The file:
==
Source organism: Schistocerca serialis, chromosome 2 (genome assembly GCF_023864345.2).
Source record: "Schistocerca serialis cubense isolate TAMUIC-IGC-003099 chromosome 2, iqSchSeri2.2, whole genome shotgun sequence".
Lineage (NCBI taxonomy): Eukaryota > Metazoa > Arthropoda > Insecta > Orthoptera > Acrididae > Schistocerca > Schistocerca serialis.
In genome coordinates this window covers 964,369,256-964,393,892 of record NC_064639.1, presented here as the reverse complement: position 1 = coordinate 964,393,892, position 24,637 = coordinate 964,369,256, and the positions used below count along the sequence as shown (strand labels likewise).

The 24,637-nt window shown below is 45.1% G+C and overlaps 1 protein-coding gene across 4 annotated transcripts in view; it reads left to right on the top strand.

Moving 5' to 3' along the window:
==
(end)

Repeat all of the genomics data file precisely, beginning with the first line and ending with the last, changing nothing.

Source organism: Schistocerca serialis, chromosome 2 (genome assembly GCF_023864345.2).
Source record: "Schistocerca serialis cubense isolate TAMUIC-IGC-003099 chromosome 2, iqSchSeri2.2, whole genome shotgun sequence".
Lineage (NCBI taxonomy): Eukaryota > Metazoa > Arthropoda > Insecta > Orthoptera > Acrididae > Schistocerca > Schistocerca serialis.
In genome coordinates this window covers 964,369,256-964,393,892 of record NC_064639.1, presented here as the reverse complement: position 1 = coordinate 964,393,892, position 24,637 = coordinate 964,369,256, and the positions used below count along the sequence as shown (strand labels likewise).

The 24,637-nt window shown below is 45.1% G+C and overlaps 1 protein-coding gene across 4 annotated transcripts in view; it reads left to right on the top strand.

Moving 5' to 3' along the window: